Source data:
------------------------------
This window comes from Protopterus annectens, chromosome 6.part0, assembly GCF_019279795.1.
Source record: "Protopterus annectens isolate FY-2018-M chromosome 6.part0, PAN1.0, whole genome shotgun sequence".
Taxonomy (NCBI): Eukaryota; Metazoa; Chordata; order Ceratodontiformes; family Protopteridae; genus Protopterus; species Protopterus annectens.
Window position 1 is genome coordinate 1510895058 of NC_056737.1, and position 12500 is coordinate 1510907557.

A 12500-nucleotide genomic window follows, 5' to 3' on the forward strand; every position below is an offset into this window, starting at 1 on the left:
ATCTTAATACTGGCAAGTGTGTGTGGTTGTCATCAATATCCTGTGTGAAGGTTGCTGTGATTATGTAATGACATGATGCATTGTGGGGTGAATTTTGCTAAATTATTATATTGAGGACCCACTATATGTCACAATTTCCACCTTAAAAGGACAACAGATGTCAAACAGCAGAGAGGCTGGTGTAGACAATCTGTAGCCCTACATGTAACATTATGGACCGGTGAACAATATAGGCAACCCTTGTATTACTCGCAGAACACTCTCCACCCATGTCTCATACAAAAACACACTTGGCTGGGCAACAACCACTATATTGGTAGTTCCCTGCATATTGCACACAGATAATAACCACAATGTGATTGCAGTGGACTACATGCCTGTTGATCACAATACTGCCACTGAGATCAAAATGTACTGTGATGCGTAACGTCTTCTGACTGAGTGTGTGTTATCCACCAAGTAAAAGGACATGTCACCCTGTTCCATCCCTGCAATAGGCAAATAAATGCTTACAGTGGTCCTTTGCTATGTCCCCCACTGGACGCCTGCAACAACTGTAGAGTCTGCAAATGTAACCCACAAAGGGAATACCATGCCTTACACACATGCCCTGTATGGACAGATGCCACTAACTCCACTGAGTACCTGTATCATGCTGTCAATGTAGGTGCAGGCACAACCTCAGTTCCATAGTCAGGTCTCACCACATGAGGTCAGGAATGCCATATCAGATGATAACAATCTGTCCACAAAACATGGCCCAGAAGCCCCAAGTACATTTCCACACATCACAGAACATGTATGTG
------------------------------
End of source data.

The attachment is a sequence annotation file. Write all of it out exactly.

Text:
This window comes from Protopterus annectens, chromosome 6.part0, assembly GCF_019279795.1.
Source record: "Protopterus annectens isolate FY-2018-M chromosome 6.part0, PAN1.0, whole genome shotgun sequence".
Taxonomy (NCBI): Eukaryota; Metazoa; Chordata; order Ceratodontiformes; family Protopteridae; genus Protopterus; species Protopterus annectens.
Window position 1 is genome coordinate 1510895058 of NC_056737.1, and position 12500 is coordinate 1510907557.

A 12500-nucleotide genomic window follows, 5' to 3' on the forward strand; every position below is an offset into this window, starting at 1 on the left:
ATCTTAATACTGGCAAGTGTGTGTGGTTGTCATCAATATCCTGTGTGAAGGTTGCTGTGATTATGTAATGACATGATGCATTGTGGGGTGAATTTTGCTAAATTATTATATTGAGGACCCACTATATGTCACAATTTCCACCTTAAAAGGACAACAGATGTCAAACAGCAGAGAGGCTGGTGTAGACAATCTGTAGCCCTACATGTAACATTATGGACCGGTGAACAATATAGGCAACCCTTGTATTACTCGCAGAACACTCTCCACCCATGTCTCATACAAAAACACACTTGGCTGGGCAACAACCACTATATTGGTAGTTCCCTGCATATTGCACACAGATAATAACCACAATGTGATTGCAGTGGACTACATGCCTGTTGATCACAATACTGCCACTGAGATCAAAATGTACTGTGATGCGTAACGTCTTCTGACTGAGTGTGTGTTATCCACCAAGTAAAAGGACATGTCACCCTGTTCCATCCCTGCAATAGGCAAATAAATGCTTACAGTGGTCCTTTGCTATGTCCCCCACTGGACGCCTGCAACAACTGTAGAGTCTGCAAATGTAACCCACAAAGGGAATACCATGCCTTACACACATGCCCTGTATGGACAGATGCCACTAACTCCACTGAGTACCTGTATCATGCTGTCAATGTAGGTGCAGGCACAACCTCAGTTCCATAGTCAGGTCTCACCACATGAGGTCAGGAATGCCATATCAGATGATAACAATCTGTCCACAAAACATGGCCCAGAAGCCCCAAGTACATTTCCACACATCACAGAACATGTATGTG